Oh, and one other note: The Steelers won the game, 27-24.
— Steve Mellon
Order this photo at PG Store

Sept. 20, 1964: If you’re a baby boomer, you’ve probably seen this photograph before. It’s been called the “agony of defeat picture” — a phrase obviously coined by a boomer familiar with the dramatic introduction to ABC’s Wide World of Sports.

The image was made at Pitt Stadium on a Sunday afternoon in autumn of 1964. New York Giants quarterback Y.A. Tittle had just been the recipient of a ferocious hit by Steelers defensive end John Baker. Tittle was 38 years old — ancient, by football standards. He was one of the NFL’s best quarterbacks. But the moment this picture was made, Tittle’s career was nearing a painful conclusion. “That was the end of my dream,” he’d later say.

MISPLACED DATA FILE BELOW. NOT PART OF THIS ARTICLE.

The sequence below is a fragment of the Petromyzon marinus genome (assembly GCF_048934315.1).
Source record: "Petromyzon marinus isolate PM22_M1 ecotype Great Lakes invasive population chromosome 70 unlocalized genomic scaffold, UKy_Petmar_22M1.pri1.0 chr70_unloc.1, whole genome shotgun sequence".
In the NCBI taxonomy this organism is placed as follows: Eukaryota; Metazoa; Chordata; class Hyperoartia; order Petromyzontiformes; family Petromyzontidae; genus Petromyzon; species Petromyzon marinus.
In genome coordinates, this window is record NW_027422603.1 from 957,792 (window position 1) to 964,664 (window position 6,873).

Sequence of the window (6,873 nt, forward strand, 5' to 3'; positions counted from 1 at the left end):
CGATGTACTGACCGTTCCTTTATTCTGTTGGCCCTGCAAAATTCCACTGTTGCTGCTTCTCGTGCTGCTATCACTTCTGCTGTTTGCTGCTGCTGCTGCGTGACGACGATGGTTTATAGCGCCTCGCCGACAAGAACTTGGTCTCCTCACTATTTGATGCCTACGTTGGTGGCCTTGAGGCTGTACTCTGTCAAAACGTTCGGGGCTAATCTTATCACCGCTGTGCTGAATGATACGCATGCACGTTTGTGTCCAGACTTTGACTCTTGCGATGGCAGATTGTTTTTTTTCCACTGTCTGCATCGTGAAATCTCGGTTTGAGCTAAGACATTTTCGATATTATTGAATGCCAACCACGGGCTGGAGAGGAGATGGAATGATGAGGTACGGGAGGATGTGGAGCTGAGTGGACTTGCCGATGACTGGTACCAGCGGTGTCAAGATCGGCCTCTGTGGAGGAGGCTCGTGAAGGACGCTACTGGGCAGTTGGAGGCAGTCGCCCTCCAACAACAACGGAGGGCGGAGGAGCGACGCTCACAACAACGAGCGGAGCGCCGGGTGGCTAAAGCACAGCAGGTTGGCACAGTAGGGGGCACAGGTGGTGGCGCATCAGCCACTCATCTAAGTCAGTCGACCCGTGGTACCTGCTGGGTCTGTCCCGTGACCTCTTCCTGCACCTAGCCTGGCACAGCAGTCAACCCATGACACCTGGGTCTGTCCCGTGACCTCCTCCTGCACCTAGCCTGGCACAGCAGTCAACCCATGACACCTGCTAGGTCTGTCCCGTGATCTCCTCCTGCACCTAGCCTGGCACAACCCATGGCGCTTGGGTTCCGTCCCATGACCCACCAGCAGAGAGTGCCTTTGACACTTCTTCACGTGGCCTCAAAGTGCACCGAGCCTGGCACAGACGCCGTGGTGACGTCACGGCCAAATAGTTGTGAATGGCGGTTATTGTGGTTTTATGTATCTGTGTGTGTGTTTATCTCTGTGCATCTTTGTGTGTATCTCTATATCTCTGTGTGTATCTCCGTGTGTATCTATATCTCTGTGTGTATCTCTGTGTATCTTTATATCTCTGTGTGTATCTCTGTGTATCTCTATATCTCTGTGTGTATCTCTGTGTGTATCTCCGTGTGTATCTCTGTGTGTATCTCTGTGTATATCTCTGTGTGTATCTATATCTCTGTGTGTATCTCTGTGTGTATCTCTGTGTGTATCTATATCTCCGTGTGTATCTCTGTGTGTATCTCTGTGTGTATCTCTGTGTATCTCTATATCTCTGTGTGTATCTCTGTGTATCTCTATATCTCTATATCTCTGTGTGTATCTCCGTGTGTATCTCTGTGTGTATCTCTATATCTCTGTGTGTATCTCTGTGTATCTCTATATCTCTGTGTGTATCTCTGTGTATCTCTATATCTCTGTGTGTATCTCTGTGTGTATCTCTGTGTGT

The photographer was the Post-Gazette’s Morris Berman, himself something of a legend. You’ve probably seen his 1945 picture of the bodies of Italian dictator Benito Mussolini and his mistress hanging upside down. Those who worked with Berman at the PG say he always wore a suit, a tie and a smile. We often come across Berman’s photographs in the PG archives. They stand out as being carefully composed, and show that Berman had a knack for capturing moments that were at once surprising and representative of whatever news event he was covering.

Berman’s image of Tittle is one of a handful of football pictures that transcend the game. It stands as a reminder of what we all must face — aging, and the deterioration of our skills and abilities. In Berman’s picture, Tittle looks like a man who has lost his place in the world. It’s a painful and not uncommon thing.

Oh, and one other note: The Steelers won the game, 27-24.

— Steve Mellon

Order this photo at PG Store